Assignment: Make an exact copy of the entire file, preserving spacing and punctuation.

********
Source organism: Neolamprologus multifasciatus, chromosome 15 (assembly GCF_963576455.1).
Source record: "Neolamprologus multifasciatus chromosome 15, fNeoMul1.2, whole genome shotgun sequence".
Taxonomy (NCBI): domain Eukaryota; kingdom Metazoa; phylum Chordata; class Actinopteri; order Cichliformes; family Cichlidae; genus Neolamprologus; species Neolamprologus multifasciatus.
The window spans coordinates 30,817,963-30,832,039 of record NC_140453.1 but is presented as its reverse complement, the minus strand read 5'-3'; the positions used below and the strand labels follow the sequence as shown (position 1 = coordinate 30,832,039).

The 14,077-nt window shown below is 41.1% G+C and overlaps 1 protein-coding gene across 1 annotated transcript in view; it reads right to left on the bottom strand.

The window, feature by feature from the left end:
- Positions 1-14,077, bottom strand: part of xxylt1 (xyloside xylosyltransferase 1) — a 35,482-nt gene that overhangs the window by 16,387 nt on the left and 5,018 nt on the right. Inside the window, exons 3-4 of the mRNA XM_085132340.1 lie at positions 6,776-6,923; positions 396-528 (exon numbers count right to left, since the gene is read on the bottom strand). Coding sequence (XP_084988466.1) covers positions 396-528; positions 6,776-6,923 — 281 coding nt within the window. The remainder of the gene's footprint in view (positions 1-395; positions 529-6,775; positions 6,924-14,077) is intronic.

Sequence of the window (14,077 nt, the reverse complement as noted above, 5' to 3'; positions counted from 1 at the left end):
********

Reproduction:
Source organism: Neolamprologus multifasciatus, chromosome 15 (assembly GCF_963576455.1).
Source record: "Neolamprologus multifasciatus chromosome 15, fNeoMul1.2, whole genome shotgun sequence".
Taxonomy (NCBI): domain Eukaryota; kingdom Metazoa; phylum Chordata; class Actinopteri; order Cichliformes; family Cichlidae; genus Neolamprologus; species Neolamprologus multifasciatus.
The window spans coordinates 30,817,963-30,832,039 of record NC_140453.1 but is presented as its reverse complement, the minus strand read 5'-3'; the positions used below and the strand labels follow the sequence as shown (position 1 = coordinate 30,832,039).

The 14,077-nt window shown below is 41.1% G+C and overlaps 1 protein-coding gene across 1 annotated transcript in view; it reads right to left on the bottom strand.

The window, feature by feature from the left end:
- Positions 1-14,077, bottom strand: part of xxylt1 (xyloside xylosyltransferase 1) — a 35,482-nt gene that overhangs the window by 16,387 nt on the left and 5,018 nt on the right. Inside the window, exons 3-4 of the mRNA XM_085132340.1 lie at positions 6,776-6,923; positions 396-528 (exon numbers count right to left, since the gene is read on the bottom strand). Coding sequence (XP_084988466.1) covers positions 396-528; positions 6,776-6,923 — 281 coding nt within the window. The remainder of the gene's footprint in view (positions 1-395; positions 529-6,775; positions 6,924-14,077) is intronic.

Sequence of the window (14,077 nt, the reverse complement as noted above, 5' to 3'; positions counted from 1 at the left end):